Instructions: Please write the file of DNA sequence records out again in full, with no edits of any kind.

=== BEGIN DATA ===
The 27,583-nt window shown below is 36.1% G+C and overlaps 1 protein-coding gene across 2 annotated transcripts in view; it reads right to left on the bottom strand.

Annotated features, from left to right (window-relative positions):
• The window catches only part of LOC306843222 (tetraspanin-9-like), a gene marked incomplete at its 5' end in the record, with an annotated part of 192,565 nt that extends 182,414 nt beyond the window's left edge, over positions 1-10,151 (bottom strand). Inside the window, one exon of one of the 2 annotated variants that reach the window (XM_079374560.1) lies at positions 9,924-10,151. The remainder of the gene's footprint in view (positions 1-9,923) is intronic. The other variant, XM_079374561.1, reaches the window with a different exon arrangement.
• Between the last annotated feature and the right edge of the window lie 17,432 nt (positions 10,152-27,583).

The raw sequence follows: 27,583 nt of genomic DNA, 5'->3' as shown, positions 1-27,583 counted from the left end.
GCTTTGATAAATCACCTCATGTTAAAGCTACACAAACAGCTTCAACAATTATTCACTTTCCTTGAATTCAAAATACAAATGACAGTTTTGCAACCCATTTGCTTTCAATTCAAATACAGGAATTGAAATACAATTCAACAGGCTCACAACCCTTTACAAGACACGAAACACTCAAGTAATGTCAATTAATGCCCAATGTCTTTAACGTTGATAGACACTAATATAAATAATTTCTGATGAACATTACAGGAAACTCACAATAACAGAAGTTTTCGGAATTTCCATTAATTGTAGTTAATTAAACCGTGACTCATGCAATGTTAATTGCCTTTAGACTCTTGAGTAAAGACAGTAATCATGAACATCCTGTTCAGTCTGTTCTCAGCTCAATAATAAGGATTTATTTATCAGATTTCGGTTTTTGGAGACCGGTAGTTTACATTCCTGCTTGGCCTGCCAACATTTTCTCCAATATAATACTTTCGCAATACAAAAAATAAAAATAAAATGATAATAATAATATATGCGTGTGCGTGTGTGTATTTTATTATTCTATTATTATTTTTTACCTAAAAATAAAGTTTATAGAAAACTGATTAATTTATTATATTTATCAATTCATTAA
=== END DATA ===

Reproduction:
The 27,583-nt window shown below is 36.1% G+C and overlaps 1 protein-coding gene across 2 annotated transcripts in view; it reads right to left on the bottom strand.

Annotated features, from left to right (window-relative positions):
• The window catches only part of LOC306843222 (tetraspanin-9-like), a gene marked incomplete at its 5' end in the record, with an annotated part of 192,565 nt that extends 182,414 nt beyond the window's left edge, over positions 1-10,151 (bottom strand). Inside the window, one exon of one of the 2 annotated variants that reach the window (XM_079374560.1) lies at positions 9,924-10,151. The remainder of the gene's footprint in view (positions 1-9,923) is intronic. The other variant, XM_079374561.1, reaches the window with a different exon arrangement.
• Between the last annotated feature and the right edge of the window lie 17,432 nt (positions 10,152-27,583).

The raw sequence follows: 27,583 nt of genomic DNA, 5'->3' as shown, positions 1-27,583 counted from the left end.
GCTTTGATAAATCACCTCATGTTAAAGCTACACAAACAGCTTCAACAATTATTCACTTTCCTTGAATTCAAAATACAAATGACAGTTTTGCAACCCATTTGCTTTCAATTCAAATACAGGAATTGAAATACAATTCAACAGGCTCACAACCCTTTACAAGACACGAAACACTCAAGTAATGTCAATTAATGCCCAATGTCTTTAACGTTGATAGACACTAATATAAATAATTTCTGATGAACATTACAGGAAACTCACAATAACAGAAGTTTTCGGAATTTCCATTAATTGTAGTTAATTAAACCGTGACTCATGCAATGTTAATTGCCTTTAGACTCTTGAGTAAAGACAGTAATCATGAACATCCTGTTCAGTCTGTTCTCAGCTCAATAATAAGGATTTATTTATCAGATTTCGGTTTTTGGAGACCGGTAGTTTACATTCCTGCTTGGCCTGCCAACATTTTCTCCAATATAATACTTTCGCAATACAAAAAATAAAAATAAAATGATAATAATAATATATGCGTGTGCGTGTGTGTATTTTATTATTCTATTATTATTTTTTACCTAAAAATAAAGTTTATAGAAAACTGATTAATTTATTATATTTATCAATTCATTAA